Click here to find a great job in Washington!

Colorado

Hiker looking over view of fall colored aspens
Golden aspens delight in colorful Colorado!

Colorado falls are famous for their gorgeous, golden aspens. Aspen, Estes Park, and Crested Butte are a few popular places to peep those colorful leaves and many other hues. Estes Park is also a must-do to experience otherworldly elk bugling as mating season begins in Rocky Mountain National Park. Plus, there is truly no better time than spooky September and ominous October to visit the famously haunted historic Stanley Hotel, which inspired the setting of Stephen King’s The Shining. Colorado’s many scenic byways dazzle with fall colors across the state, so you really can’t go wrong here — and, skiers and winter-lovers might want to start an assignment in the Centennial State in fall and extend through winter! Learn more about colorful Colorado here in our Colorado State Spotlight.

Click here for cool Colorado jobs!

New York

Fall Travel Nurse Jobs in NEw York
Ah, to experience autumn in New York!

The Empire State is a fantastic jumping-off point for exploring famous New England fall foliage. The Big Apple is famous for its fall beauty, with gorgeous colors popping off throughout Central Park, and tons of history, theater, arts, dining, shopping, and sports to experience in mild fall weather. Upstate, places like Lake George, Lake Otsego, Glimmerglass State Park, and The Adirondacks are known for great traditional fall activities, like scenic hikes and drives, orchards, pumpkin patches, hayrack rides, and tons more. Pay tribute to the waning days of the 2019 baseball season with a trip to the National Baseball Hall of Fame in Cooperstown. Learn more about The Empire State here in our New York State Spotlight.

Click here to check out travel jobs in New York!

Missouri

9 Fine Fall Locations for Travel Nurses Massachusetts
The Ozarks are even prettier (and less crowded!) in the fall.

The Midwest is a wonderful place to be in the fall and Missouri is proof positive of that fact! The Show-Me State has many adventures in store for Travelers, plus a lots of great job opportunities. Enjoy some jazz and BBQ in KC. Admire the Arch, catch feelings for blues music, and sip on regional craft beer in St. Louis. Both of Missouri’s largest city centers also have great pro sports teams, delectable dining, exciting art, and great shopping. Don’t forget the sprawling Ozarks and lovably kitschy Branson! In fact, many people say the Ozark Hills around the Lake of the Ozarks are at their prettiest when sparkling with gold and maroon leaves. Hike or horseback ride through the beautiful hills, camp out, or enjoy the colors from a boat! Learn more here in our Missouri State Spotlight.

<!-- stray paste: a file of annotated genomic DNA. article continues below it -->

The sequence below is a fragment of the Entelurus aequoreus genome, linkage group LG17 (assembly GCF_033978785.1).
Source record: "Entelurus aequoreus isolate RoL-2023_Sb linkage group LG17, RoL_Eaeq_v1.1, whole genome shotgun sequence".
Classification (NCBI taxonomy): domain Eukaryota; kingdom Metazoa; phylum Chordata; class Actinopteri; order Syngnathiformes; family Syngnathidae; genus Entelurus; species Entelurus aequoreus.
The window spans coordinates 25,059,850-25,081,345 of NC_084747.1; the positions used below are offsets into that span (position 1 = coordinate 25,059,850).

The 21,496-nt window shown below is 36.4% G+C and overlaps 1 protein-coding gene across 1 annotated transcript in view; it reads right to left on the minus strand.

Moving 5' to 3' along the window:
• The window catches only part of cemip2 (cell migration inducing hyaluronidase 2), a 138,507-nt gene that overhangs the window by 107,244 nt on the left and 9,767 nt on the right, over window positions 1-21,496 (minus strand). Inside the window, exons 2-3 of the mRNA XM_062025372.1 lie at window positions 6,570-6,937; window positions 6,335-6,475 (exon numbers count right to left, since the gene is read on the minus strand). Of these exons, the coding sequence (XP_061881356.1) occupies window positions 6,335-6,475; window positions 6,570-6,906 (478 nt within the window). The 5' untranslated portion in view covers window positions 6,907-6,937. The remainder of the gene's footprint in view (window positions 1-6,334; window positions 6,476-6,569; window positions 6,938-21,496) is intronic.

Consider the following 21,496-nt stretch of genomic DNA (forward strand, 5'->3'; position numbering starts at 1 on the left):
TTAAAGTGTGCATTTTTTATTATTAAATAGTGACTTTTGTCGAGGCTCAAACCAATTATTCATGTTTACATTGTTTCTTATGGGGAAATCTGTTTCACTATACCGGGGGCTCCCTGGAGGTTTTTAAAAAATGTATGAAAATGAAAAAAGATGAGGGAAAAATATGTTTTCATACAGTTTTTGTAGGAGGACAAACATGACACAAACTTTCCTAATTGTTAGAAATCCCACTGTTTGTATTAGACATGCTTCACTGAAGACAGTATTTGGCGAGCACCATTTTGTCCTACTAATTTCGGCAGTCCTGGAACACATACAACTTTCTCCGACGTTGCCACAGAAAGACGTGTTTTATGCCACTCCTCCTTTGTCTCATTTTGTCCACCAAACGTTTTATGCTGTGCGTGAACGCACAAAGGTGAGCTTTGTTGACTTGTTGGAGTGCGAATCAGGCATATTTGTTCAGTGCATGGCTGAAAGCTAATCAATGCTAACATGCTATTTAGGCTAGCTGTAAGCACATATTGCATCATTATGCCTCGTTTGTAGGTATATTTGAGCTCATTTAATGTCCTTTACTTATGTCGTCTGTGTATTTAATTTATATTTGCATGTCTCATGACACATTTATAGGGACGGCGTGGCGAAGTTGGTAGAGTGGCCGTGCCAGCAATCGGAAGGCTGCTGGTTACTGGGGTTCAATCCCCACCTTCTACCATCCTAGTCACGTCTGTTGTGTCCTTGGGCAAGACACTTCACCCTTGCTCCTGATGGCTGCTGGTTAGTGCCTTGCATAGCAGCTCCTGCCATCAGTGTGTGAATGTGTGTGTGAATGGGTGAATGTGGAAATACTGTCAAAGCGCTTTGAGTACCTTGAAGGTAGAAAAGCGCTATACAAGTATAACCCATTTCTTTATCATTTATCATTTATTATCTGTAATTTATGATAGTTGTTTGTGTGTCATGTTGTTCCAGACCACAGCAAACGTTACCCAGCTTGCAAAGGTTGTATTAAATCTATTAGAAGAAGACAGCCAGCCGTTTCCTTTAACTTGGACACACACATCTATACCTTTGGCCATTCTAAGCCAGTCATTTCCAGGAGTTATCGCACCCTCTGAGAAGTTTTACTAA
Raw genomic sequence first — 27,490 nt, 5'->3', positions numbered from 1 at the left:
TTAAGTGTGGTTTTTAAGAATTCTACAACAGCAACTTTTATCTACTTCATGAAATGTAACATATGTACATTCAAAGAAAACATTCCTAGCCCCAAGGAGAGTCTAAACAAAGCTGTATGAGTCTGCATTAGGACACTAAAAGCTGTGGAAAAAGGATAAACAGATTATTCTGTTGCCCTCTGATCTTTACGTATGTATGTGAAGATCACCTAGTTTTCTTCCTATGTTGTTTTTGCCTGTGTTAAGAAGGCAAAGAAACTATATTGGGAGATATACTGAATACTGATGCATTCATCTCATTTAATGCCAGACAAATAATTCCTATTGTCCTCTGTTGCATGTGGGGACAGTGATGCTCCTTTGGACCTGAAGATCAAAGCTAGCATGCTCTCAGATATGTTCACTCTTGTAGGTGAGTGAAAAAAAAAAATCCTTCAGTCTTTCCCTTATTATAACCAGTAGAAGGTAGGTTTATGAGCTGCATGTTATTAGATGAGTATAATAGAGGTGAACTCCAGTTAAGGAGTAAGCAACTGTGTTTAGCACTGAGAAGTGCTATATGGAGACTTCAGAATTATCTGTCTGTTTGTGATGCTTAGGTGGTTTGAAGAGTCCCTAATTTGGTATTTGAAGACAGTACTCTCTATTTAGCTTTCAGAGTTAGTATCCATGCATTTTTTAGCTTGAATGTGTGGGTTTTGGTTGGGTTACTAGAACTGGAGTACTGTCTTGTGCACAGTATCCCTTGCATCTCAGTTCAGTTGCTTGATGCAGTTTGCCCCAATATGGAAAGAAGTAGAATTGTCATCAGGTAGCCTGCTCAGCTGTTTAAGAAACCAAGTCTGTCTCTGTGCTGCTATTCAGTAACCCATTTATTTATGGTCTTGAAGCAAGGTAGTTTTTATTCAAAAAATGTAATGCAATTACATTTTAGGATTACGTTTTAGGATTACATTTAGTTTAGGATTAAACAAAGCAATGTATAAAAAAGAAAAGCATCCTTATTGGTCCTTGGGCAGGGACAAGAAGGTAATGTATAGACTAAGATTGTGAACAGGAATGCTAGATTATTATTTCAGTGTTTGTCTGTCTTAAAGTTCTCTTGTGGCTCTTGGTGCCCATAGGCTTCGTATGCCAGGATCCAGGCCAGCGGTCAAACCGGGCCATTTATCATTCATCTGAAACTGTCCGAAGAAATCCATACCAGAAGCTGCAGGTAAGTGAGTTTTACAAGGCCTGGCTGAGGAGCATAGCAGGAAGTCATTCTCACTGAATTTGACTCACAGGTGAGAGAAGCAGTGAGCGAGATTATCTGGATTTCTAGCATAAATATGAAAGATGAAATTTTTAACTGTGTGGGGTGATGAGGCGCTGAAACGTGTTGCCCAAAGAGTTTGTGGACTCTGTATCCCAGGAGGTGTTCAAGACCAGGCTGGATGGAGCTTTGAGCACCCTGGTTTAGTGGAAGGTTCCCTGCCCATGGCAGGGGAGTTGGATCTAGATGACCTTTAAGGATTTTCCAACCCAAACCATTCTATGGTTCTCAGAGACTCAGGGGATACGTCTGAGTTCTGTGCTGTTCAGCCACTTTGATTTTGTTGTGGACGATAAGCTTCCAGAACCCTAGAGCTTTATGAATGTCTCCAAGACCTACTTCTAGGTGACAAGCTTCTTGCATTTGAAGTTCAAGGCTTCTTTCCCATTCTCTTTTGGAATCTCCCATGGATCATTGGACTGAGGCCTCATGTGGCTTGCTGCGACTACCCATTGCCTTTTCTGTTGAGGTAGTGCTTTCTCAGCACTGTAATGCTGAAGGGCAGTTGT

Click here to explore jobs in Missouri!

Wherever you land, we wish a fabulous fall and hope we can help make it even better by connecting you with a great gig. If you’ve got your heart set on another location for fall, click here to search all Travel Nurse, Allied Health Professional, and Long-term Care jobs now!

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Clinical Corner: Nurse Burnout All Too Common

Burnout e1568308070525 - Clinical Corner: Nurse Burnout All Too Common
If you’re experiencing nurse burnout, you are not alone!

By Laura Friend, Clinical Nurse Manager at Medical Solutions

I had just turned 23 years old when I graduated nursing school and was offered my dream job in the emergency department where I’d worked as a tech during the few years prior. I was working overnights, as most new grads do. It was my third week off orientation, around 3:30 a.m., when the EMS radio started to crackle: “Medic 46 is in route to your facility with a 16-year-old female, unrestrained driver. Rollover accident. Code 99 at this time. ETA 6 minutes.”